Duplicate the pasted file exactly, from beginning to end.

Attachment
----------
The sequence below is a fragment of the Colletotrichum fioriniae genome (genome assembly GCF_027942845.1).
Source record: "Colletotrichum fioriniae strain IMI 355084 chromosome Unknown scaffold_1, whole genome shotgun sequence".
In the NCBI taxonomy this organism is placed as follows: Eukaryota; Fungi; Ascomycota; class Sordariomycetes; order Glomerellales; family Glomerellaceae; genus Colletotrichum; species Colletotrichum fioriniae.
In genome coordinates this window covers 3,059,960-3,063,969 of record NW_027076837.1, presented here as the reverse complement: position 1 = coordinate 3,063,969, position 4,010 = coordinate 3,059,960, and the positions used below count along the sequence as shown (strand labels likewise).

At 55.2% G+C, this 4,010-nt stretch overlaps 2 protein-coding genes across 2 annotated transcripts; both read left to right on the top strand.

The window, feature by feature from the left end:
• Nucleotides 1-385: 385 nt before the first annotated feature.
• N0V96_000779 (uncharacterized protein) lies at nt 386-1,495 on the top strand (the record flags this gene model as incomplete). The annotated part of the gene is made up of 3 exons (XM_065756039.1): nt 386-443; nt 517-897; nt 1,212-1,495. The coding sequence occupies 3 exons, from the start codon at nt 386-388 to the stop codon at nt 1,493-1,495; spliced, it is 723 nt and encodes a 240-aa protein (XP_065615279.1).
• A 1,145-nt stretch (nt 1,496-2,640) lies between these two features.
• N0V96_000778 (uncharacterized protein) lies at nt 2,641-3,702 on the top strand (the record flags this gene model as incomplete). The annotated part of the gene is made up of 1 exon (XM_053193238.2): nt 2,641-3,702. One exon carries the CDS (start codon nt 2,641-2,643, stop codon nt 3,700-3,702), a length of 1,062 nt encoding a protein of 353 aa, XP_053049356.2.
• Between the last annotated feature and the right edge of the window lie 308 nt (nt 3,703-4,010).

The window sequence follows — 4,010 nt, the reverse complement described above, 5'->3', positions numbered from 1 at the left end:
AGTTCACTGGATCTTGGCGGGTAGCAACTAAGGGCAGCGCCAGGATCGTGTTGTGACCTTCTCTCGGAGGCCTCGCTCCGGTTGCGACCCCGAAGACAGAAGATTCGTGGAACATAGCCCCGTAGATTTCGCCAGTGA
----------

The sequence below is a fragment of the Colletotrichum fioriniae genome (genome assembly GCF_027942845.1).
Source record: "Colletotrichum fioriniae strain IMI 355084 chromosome Unknown scaffold_1, whole genome shotgun sequence".
In the NCBI taxonomy this organism is placed as follows: Eukaryota; Fungi; Ascomycota; class Sordariomycetes; order Glomerellales; family Glomerellaceae; genus Colletotrichum; species Colletotrichum fioriniae.
In genome coordinates this window covers 3,059,960-3,063,969 of record NW_027076837.1, presented here as the reverse complement: position 1 = coordinate 3,063,969, position 4,010 = coordinate 3,059,960, and the positions used below count along the sequence as shown (strand labels likewise).

At 55.2% G+C, this 4,010-nt stretch overlaps 2 protein-coding genes across 2 annotated transcripts; both read left to right on the top strand.

The window, feature by feature from the left end:
• Nucleotides 1-385: 385 nt before the first annotated feature.
• N0V96_000779 (uncharacterized protein) lies at nt 386-1,495 on the top strand (the record flags this gene model as incomplete). The annotated part of the gene is made up of 3 exons (XM_065756039.1): nt 386-443; nt 517-897; nt 1,212-1,495. The coding sequence occupies 3 exons, from the start codon at nt 386-388 to the stop codon at nt 1,493-1,495; spliced, it is 723 nt and encodes a 240-aa protein (XP_065615279.1).
• A 1,145-nt stretch (nt 1,496-2,640) lies between these two features.
• N0V96_000778 (uncharacterized protein) lies at nt 2,641-3,702 on the top strand (the record flags this gene model as incomplete). The annotated part of the gene is made up of 1 exon (XM_053193238.2): nt 2,641-3,702. One exon carries the CDS (start codon nt 2,641-2,643, stop codon nt 3,700-3,702), a length of 1,062 nt encoding a protein of 353 aa, XP_053049356.2.
• Between the last annotated feature and the right edge of the window lie 308 nt (nt 3,703-4,010).

The window sequence follows — 4,010 nt, the reverse complement described above, 5'->3', positions numbered from 1 at the left end:
AGTTCACTGGATCTTGGCGGGTAGCAACTAAGGGCAGCGCCAGGATCGTGTTGTGACCTTCTCTCGGAGGCCTCGCTCCGGTTGCGACCCCGAAGACAGAAGATTCGTGGAACATAGCCCCGTAGATTTCGCCAGTGA